Introduction: Dysgonosomies are abnormalities of the number of gonosomes X and Y. They have fewer Phenotypic repercussions than the aneuploidies involving autosomes, and are mostly viable. The 47 XYY are generally boys with normal phenotype. The prevalence is around 1 per 1000 birth boy but undoubtedly under diagnosed given the often normal phenotype associated with this chromosomal formula, in addition to the lack of large-scale studies. There is no gonadal dysgenesis and often no infertility or criminality in the past.
Case report: Our case is a 48 years old patient consulting for primary hypofertility. The anamnesis finds a type 2 diabetes, High blood pressure, orchi-epididymitis at the age of 34 and bilateral unaccompared varicosele and hydrocele. The patient is an active smoker. Clinically, he is an over weighted patient (BMI: 27kg/m square) with 180 cm height.No other dysmorphia is noted. In the Spermogram, we find an azoospermia (00 SPZ), with 1 CC of ejaculation volume. Scrotal ultrasound shows a normal-sized testicles with micro calcifications in the epididymis tail with varicocele and bilateral hydrocele. An Epididymis Cytoponction recovering SPZ (without cryopreservation)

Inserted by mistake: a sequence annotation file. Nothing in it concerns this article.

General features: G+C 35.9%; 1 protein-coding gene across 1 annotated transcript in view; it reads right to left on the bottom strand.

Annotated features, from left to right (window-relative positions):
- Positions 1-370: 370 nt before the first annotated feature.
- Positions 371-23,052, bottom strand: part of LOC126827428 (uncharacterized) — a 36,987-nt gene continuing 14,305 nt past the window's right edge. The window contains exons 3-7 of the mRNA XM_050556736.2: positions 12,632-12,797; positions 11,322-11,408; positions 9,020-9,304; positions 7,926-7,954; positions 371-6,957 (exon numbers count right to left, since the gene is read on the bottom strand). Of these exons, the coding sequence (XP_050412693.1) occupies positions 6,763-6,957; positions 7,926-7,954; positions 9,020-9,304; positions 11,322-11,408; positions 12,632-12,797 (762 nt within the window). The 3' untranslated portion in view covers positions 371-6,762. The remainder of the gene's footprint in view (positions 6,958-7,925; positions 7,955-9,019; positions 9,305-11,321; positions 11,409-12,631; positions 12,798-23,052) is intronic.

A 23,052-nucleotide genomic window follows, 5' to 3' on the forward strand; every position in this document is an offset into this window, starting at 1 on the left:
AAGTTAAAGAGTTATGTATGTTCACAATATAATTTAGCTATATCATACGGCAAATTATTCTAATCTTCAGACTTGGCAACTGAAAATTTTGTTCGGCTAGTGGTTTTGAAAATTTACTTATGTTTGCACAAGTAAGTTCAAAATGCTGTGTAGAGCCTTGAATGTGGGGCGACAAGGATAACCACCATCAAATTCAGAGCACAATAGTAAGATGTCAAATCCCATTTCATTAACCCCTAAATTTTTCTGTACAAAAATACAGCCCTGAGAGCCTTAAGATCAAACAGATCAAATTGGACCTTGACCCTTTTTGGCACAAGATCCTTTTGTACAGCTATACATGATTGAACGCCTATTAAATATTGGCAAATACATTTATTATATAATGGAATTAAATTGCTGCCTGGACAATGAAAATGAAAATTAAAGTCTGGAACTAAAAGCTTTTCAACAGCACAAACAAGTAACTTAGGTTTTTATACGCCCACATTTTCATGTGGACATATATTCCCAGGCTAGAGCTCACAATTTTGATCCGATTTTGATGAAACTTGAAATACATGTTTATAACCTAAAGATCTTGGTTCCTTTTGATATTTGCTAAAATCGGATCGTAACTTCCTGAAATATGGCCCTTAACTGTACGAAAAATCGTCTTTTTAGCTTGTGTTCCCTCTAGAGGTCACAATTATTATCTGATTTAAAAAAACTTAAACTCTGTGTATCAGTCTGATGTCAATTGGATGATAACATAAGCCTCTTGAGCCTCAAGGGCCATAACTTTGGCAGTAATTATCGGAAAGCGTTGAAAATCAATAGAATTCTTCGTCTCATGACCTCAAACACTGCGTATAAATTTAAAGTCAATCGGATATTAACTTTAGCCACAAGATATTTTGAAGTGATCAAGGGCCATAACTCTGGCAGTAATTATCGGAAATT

The hormonal status is:
FSH: 1.65 mIU/ml (0.9511.95)
LH: 2.40 mIU/ml (0.5712.07)
Testosterone: 5.65 ng/ml (1.429.23) or a correct gonadal assessment
Inhibin B 215.4 ng/ml (11.5368.9) predicting the presence of SPZ in the biopsy
Caryotype 46 XY/47 XYY
The clinical examination and the exploration of the 31 years old partner is without anomalia.
The patient is programmed for testicular biopsy in the optic of a possible ICSI.
Conclusion: It appears that many men with 47,XYY syndrome will likely have decreased fertility potential. These patients may ultimately require assisted reproductive techniques in order to achieve pregnancy
18 - 21 May 2019
European Society of Endocrinology